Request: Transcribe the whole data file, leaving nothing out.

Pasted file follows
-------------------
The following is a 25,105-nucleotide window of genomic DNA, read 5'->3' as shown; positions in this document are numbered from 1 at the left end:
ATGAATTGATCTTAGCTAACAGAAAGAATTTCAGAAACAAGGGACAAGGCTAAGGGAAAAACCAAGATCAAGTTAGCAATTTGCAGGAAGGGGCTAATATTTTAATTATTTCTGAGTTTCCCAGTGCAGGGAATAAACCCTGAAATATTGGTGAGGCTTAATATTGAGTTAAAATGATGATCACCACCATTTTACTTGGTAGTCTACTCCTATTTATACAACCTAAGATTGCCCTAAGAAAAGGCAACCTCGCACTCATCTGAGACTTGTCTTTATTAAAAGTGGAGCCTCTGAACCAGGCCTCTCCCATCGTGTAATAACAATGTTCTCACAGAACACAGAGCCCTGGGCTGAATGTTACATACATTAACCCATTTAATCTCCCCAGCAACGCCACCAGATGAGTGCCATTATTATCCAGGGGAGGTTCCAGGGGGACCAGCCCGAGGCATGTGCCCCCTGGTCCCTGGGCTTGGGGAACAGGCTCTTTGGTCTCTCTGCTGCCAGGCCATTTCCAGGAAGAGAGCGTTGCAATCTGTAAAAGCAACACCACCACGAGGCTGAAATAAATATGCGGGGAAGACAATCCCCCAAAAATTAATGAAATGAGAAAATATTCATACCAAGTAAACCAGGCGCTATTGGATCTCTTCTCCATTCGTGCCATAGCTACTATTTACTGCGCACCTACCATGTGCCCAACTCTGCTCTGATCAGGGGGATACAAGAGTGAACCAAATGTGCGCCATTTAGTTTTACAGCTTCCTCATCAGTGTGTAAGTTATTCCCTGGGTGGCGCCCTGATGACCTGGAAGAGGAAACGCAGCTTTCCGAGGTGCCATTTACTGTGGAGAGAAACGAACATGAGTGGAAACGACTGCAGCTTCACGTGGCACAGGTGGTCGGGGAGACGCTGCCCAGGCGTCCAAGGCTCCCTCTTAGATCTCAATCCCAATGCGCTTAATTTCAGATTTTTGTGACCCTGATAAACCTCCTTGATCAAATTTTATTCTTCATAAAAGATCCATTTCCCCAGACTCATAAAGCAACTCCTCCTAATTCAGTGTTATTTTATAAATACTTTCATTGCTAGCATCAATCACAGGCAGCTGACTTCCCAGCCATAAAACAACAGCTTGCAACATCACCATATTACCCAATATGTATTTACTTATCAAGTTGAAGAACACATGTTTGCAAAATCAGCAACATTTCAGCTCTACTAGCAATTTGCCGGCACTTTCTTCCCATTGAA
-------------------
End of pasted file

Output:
The following is a 25,105-nucleotide window of genomic DNA, read 5'->3' as shown; positions in this document are numbered from 1 at the left end:
ATGAATTGATCTTAGCTAACAGAAAGAATTTCAGAAACAAGGGACAAGGCTAAGGGAAAAACCAAGATCAAGTTAGCAATTTGCAGGAAGGGGCTAATATTTTAATTATTTCTGAGTTTCCCAGTGCAGGGAATAAACCCTGAAATATTGGTGAGGCTTAATATTGAGTTAAAATGATGATCACCACCATTTTACTTGGTAGTCTACTCCTATTTATACAACCTAAGATTGCCCTAAGAAAAGGCAACCTCGCACTCATCTGAGACTTGTCTTTATTAAAAGTGGAGCCTCTGAACCAGGCCTCTCCCATCGTGTAATAACAATGTTCTCACAGAACACAGAGCCCTGGGCTGAATGTTACATACATTAACCCATTTAATCTCCCCAGCAACGCCACCAGATGAGTGCCATTATTATCCAGGGGAGGTTCCAGGGGGACCAGCCCGAGGCATGTGCCCCCTGGTCCCTGGGCTTGGGGAACAGGCTCTTTGGTCTCTCTGCTGCCAGGCCATTTCCAGGAAGAGAGCGTTGCAATCTGTAAAAGCAACACCACCACGAGGCTGAAATAAATATGCGGGGAAGACAATCCCCCAAAAATTAATGAAATGAGAAAATATTCATACCAAGTAAACCAGGCGCTATTGGATCTCTTCTCCATTCGTGCCATAGCTACTATTTACTGCGCACCTACCATGTGCCCAACTCTGCTCTGATCAGGGGGATACAAGAGTGAACCAAATGTGCGCCATTTAGTTTTACAGCTTCCTCATCAGTGTGTAAGTTATTCCCTGGGTGGCGCCCTGATGACCTGGAAGAGGAAACGCAGCTTTCCGAGGTGCCATTTACTGTGGAGAGAAACGAACATGAGTGGAAACGACTGCAGCTTCACGTGGCACAGGTGGTCGGGGAGACGCTGCCCAGGCGTCCAAGGCTCCCTCTTAGATCTCAATCCCAATGCGCTTAATTTCAGATTTTTGTGACCCTGATAAACCTCCTTGATCAAATTTTATTCTTCATAAAAGATCCATTTCCCCAGACTCATAAAGCAACTCCTCCTAATTCAGTGTTATTTTATAAATACTTTCATTGCTAGCATCAATCACAGGCAGCTGACTTCCCAGCCATAAAACAACAGCTTGCAACATCACCATATTACCCAATATGTATTTACTTATCAAGTTGAAGAACACATGTTTGCAAAATCAGCAACATTTCAGCTCTACTAGCAATTTGCCGGCACTTTCTTCCCATTGAA